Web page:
The tube 48 is permanently attached at its lowest point (for example, by spot welding) to a steel flange 52 that acts to limit upward insertion of the tube 48 into the cavity 58. The limiting flange 52 preferably is circular, but may also have a rectangular or other shape. The flange is received within a depression 54 formed in the central region of the lower surface 30 of base member 26, and has a diameter (or largest horizontal dimension) which exceeds the largest horizontal dimension of the tube 48 and of the cavity 58. As a result, once it is seated within that depression 54, the flange 52 limits any further upward movement of the tube 48.
At the time of assembly of the security device 20 this limiting function is somewhat superfluous, since the same function is performed by the abutment of the top surface of the tube 48 against the roof of the cavity 58. But when the security device is in use, a thief who manages to cut away the plastic material of the arch 40 above the tunnel 44, 46, in the hope of then being able to lift the tube 48 and cable 56 upwardly out of the tunnel, will be prevented from realizing that hope by the abutment of the limiting flange 52 against the roof of the depression 54.
The thickness of the flange 52 is equal to the depth of the depression 54. As a result, when the assembly of the tube 48 and flange 52 are inserted into the cavity 58 and depression 54 respectively, the bottom surface 52A of the flange 52 is flush with the bottom surface 30 of the base member 26 (see FIG. 4), thus presenting a continuous smooth surface 30, 52A for the application of adhesives. The steel flange 52 thus serves a further function by providing a metallic bonding surface for adhesives which attach the security device to the vehicle 22 or other non-portable object.
For attachment purposes, a portion 64 of the vehicle surface 22 is specially prepared for mating with bonding elements 30, 32 and 52 of device 20, as can be seen in FIG. 9. Portion 64 of surface 22, which is preferably congruent with the bottom of the base member 26, is abraded to expose the vehicle's underlying paint primer. Any conventional industrial-strength abrasive pad, such as a 3M Scotch Brite brand industrial pad, can be used for scouring the area 64. The exposed vehicle paint primer is then treated with an appropriate solvent such as acetone or trichloroethane in order to cleanse the area 64.
Next, as can be seen in FIGS. 7 and 8, a circularly shaped pressure-sensitive, adhesive-coated sheet 32, such as the 3M Company's VHB type 4945, is applied to the lower disk surface 30 within the central area surrounded by the protective boss 28. This particular 3M sheet has two different adhesives, one on each surface of sheet 32, to promote adhesion to the plastic surface of base member 26 on one side, and the metallic surface of vehicle 22 on the other side. A first protective release-paper backing 84 is removed (see arrow 85) from the side of the adhesive sheet 32 facing the lower surface 30 prior to application. The adhesive sheet 32 is formed of a foam material, resiliently compressible in the thickness dimension, and has an initial thickness slightly greater than the depth of the boss 28 to facilitate proper contact and adhesion of the device 20 to the abraded vehicle surface 64. The adhesion of sheet 32 to the bottom surface 30 and the vehicle surface 64 provides the first of three different bonding relationships between the base member 26 and the vehicle 22.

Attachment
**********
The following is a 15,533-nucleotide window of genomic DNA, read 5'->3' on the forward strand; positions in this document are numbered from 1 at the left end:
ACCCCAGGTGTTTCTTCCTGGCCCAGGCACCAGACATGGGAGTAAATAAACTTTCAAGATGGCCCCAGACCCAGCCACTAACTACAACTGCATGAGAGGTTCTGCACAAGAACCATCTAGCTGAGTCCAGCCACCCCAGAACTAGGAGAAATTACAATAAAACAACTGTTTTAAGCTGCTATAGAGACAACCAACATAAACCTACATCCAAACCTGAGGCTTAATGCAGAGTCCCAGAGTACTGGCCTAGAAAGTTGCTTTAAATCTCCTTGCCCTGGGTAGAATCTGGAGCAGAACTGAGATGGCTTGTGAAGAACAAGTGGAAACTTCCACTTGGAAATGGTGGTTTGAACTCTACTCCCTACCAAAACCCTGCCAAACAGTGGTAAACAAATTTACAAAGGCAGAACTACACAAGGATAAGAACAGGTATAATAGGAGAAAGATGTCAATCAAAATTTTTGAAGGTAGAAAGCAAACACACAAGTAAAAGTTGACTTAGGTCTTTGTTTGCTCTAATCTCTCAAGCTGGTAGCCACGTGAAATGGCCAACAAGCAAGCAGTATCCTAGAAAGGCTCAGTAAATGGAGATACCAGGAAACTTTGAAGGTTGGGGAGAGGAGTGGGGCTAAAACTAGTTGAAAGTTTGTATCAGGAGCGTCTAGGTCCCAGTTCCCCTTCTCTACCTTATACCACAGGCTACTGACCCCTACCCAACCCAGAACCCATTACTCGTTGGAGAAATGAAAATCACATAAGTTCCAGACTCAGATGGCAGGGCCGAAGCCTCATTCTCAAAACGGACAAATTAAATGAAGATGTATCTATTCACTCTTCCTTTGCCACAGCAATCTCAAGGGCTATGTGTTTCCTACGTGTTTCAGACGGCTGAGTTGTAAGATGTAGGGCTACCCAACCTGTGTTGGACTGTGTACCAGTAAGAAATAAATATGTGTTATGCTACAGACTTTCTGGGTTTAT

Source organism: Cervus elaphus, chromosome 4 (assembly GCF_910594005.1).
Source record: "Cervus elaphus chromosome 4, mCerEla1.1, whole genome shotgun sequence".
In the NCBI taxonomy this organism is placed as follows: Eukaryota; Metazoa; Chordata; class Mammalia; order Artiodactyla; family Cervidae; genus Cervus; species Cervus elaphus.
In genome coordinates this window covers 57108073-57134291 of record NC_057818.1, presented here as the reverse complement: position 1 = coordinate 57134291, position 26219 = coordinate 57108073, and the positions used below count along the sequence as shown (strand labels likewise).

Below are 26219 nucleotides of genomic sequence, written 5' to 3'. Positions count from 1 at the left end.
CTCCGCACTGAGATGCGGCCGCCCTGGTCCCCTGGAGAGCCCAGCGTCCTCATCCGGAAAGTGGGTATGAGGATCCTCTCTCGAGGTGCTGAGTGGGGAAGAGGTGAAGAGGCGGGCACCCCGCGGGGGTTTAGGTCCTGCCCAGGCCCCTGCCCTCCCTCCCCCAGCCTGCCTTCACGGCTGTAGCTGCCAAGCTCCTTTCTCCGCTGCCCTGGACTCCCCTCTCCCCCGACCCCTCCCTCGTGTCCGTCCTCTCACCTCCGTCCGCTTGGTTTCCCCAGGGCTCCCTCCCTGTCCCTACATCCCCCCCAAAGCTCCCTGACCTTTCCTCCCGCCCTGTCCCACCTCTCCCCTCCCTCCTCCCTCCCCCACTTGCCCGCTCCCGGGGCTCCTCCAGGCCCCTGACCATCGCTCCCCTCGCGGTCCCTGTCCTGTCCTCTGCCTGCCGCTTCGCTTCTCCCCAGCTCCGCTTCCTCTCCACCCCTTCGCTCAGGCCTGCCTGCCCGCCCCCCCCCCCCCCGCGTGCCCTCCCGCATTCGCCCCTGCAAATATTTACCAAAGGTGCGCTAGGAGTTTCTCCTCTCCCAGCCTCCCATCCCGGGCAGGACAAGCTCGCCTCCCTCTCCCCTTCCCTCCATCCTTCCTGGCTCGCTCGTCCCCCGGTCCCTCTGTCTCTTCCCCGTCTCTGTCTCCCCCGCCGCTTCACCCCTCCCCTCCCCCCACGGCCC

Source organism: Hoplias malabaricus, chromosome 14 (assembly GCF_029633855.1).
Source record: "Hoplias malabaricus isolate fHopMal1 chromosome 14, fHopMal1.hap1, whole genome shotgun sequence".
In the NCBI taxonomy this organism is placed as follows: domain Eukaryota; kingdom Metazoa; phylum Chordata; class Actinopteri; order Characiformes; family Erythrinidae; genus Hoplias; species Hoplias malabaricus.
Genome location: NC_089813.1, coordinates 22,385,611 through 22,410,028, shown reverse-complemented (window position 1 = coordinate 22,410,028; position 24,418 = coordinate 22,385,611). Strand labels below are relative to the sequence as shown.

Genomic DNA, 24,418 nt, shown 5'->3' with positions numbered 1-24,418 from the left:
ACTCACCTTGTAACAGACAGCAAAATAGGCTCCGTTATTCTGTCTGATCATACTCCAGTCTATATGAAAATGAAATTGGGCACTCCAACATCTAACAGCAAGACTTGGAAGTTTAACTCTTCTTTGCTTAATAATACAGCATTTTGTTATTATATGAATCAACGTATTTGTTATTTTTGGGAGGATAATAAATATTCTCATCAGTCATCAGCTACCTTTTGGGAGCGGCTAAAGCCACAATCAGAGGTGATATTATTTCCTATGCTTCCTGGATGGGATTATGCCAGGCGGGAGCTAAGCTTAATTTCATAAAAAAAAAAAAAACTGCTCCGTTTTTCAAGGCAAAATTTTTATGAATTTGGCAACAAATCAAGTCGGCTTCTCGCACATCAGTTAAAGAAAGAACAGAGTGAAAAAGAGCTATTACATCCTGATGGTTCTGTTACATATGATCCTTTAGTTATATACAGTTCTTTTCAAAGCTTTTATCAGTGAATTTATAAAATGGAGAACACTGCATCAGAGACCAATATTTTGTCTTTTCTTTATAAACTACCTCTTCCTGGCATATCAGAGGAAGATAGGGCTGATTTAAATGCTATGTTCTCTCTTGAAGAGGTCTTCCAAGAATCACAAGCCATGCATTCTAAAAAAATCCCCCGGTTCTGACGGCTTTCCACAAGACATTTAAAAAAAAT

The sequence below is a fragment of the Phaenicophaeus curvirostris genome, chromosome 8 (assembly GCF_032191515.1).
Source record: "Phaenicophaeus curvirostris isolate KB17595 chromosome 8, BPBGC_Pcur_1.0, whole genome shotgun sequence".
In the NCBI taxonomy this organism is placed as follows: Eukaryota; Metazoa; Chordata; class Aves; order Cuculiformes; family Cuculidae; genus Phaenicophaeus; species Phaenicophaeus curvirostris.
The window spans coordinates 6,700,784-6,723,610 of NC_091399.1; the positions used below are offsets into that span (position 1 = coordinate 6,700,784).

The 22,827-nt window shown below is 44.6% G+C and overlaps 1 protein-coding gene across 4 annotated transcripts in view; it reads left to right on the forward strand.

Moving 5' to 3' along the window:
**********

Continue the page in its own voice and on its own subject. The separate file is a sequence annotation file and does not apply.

As shown in FIG. 8, the adhesive sheet 32 has a plurality of openings 36 that are used to accommodate application of a second adhesive material 34 such as 3M Company's epoxy adhesive type 2216, which is specially formulated to promote bonding directly between the lower disk surface 30 and the metallic vehicle surface 64. This particular 3M epoxy remains pliable to the degree necessary to accommodate expansion and contraction of the metal vehicle surface so that the bond will not be broken or weakened by temperature fluctuations. The second adhesive 34 is loaded into the plurality of openings 36 by means of a flat instrument 91. The openings 36 allow for more precise measurement and placement of the second adhesive 34, and thus minimize any wandering or waste of the adhesive during its application to the lower surface 30 of base member 26.
But even more importantly, the openings 36 serve to expose the plastic material of the base member 26 at selected locations on its lower surface 30, so that it can be affixed directly to the vehicle surface 64 at those locations, without the sheet 32 interposed therebetween. The use of adhesive 34 in the locations defined by openings 36 creates the second of three types of bonding relationships between the base member 26 and the surface of vehicle surface 22. This second type of bond serves to reinforce and diversify the previously described bond created by adhesive sheet 32.
A third adhesive material 35 is applied in a similar manner (or by using a mixing applicator, such as the 3M Company's EPX brand applicator system) to a centrally located opening 37 of sheet 32. Opening 37 exposes the lower surface 52A of limiting flange 52 to permit yet a third bonding relationship, that between the metallic limiting flange surface 52A and the metallic vehicle surface 64, for permanently attaching the security device 20 thereto. As a result, even if a thief were to succeed in detaching the base member 26 from the vehicle 22 or in removing enough of the plastic material of the base member 26 to expose the upper surfaces of both the tube 48 and the flange 52, in order to free the cable 56 from the vehicle 22 it would still be necessary either to dislodge the flange 52 from its adhesive attachment to the vehicle surface 64 or to cut away the top of the steel reinforcing tube 48.
A special adhesive, such as the 3M Company's Scotch-Weld brand epoxy type DP 420, is used as the material 35 to bond the lower surface 52A of the steel limiting flange 52 to the metallic vehicle surface 64. This metal bond has strength characteristics somewhat similar to a weld, and (so long as the combination of the steel tube 48 and limiting flange 56 remains mechanically coupled to the base member 26) this third adhesive bond reinforces the previously described bonds created by adhesive material 34 and adhesive sheet 32.